I myself am not a smoker but I do know it's addictive, I do know people go through a pack a day, so I just try to start conversations, "Oh, how much do you smoke? Oh, a pack a day. Okay, what are you hoping to do, like next month? Are you hoping to reduce? What's another thing that you could substitute it with? [Paraprofessional, Non-Smoker, Resource Centre]
Attentive communication was emphasized in the health promotion discourse. "So I have to listen to what their plan is and reflect it back. And hopefully they have time to think, 'Oh, is it a reasonable plan?'" Although continual efforts to engage clients were labelled "frustrating" the potential for tobacco reduction or cessation was held up as an option: "They say, 'I cannot quit smoking, I am addicted. I've smoked for fifty years or twenty years, for many years.' And I say, 'Can't you just cut back a little bit?'" Trying to "grasp at something" was a device used to keep the tobacco discussion open with one client who was grieving the loss of her son "She has one remaining son. That son has now had a son and I say "Don't you want to be around to see that grandson?"
Personalised approaches were adopted when exploring client motivation to quit smoking. One paraprofessional spoke with confidence about investigating client motivation by "testing readiness" in a way that resembled a formal approach.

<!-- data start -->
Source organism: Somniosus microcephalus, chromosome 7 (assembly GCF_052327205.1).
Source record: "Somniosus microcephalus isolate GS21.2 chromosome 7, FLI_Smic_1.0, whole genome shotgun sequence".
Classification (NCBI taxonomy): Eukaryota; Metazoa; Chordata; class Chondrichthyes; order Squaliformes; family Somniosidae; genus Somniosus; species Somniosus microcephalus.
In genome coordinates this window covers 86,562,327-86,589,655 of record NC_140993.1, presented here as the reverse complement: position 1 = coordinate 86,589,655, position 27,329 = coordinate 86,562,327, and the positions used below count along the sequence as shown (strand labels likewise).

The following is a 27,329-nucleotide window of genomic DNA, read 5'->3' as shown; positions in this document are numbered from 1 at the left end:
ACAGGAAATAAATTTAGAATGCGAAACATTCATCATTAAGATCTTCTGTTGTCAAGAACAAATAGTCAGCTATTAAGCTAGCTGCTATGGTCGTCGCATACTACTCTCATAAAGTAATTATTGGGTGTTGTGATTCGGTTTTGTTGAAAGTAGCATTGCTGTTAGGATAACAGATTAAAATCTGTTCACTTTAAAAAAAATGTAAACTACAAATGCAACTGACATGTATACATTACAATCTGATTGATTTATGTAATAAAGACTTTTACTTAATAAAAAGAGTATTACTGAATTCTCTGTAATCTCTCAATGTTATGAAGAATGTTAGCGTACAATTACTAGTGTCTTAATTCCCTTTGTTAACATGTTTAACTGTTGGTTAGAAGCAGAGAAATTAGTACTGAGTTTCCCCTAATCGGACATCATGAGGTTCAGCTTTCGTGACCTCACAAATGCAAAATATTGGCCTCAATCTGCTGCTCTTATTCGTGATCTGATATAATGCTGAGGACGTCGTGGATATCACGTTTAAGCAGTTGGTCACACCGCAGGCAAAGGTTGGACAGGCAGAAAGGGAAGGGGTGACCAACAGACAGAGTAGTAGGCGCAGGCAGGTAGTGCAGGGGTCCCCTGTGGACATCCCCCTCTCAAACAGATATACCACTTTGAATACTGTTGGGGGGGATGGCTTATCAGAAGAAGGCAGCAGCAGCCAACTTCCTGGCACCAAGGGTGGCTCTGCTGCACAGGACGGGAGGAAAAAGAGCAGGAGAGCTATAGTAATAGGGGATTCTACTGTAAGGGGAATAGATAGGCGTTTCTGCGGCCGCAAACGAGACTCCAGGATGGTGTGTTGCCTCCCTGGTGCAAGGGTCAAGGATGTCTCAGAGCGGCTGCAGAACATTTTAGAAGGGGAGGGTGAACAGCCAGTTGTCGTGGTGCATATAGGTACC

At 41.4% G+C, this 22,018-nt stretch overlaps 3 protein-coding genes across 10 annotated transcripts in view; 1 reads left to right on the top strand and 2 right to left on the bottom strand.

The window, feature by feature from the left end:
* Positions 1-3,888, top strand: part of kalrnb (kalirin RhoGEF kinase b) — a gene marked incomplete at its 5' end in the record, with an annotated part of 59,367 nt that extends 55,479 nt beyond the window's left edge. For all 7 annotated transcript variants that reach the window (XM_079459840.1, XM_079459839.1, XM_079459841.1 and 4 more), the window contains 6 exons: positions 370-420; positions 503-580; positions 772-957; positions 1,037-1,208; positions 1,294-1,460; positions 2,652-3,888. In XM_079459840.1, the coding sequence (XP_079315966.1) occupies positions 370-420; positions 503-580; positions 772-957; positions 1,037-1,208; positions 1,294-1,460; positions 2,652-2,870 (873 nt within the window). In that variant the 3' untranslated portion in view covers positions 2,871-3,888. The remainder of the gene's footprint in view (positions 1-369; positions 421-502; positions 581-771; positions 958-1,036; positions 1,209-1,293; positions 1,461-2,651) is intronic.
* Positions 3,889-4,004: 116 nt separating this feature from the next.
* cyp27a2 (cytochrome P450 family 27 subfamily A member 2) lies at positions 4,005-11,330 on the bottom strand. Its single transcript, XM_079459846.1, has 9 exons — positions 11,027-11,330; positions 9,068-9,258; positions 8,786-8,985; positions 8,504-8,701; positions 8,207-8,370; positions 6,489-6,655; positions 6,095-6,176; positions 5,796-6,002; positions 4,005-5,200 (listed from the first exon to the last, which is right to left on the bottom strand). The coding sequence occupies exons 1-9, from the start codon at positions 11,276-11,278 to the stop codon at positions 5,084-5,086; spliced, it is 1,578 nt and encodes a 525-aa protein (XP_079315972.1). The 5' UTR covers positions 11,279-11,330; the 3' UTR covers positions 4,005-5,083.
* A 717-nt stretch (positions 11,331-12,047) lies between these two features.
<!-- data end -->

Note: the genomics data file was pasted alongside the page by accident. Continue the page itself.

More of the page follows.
You recognize patterns and human behaviour and if it's not a level of motivation, something that I would grade over a 7, I wouldn't invest a lot of time supporting that. So I am looking and testing levels of motivation whether it's through body gestures, eye contact, things that they are saying, if they've done their research on their options. [Paraprofessional, Current Smoker, Resource Centre]
Another paraprofessional, a smoker, was adamant that he would "never stop" talking to his clients about smoking cessation, albeit his words were flavoured with wishful thinking. "I hope that one day when they are on about it, I happen to say the right word, the right combination of words and just catch them at that right moment where it's going to work."
There was tension beneath the language of this discourse. Approaching the topic of tobacco use was a "sensitive" matter that called for self reflection. One professional wrestled, "You have to ask, is this respectful, am I preaching to them, am I judging them? So it's a really delicate balance to play with smoking." Nevertheless, there was relief with the recognition that some clients had been successful in their efforts to quit smoking.
We used to be afraid to bring it up, because that would destabilize people, they can't handle it, but now we know it can be hard but with the right support, people can actually reduce or quit their smoking. So that is a tremendous shift in attitudes. [Professional, Non-Smoker, Mental Health Team]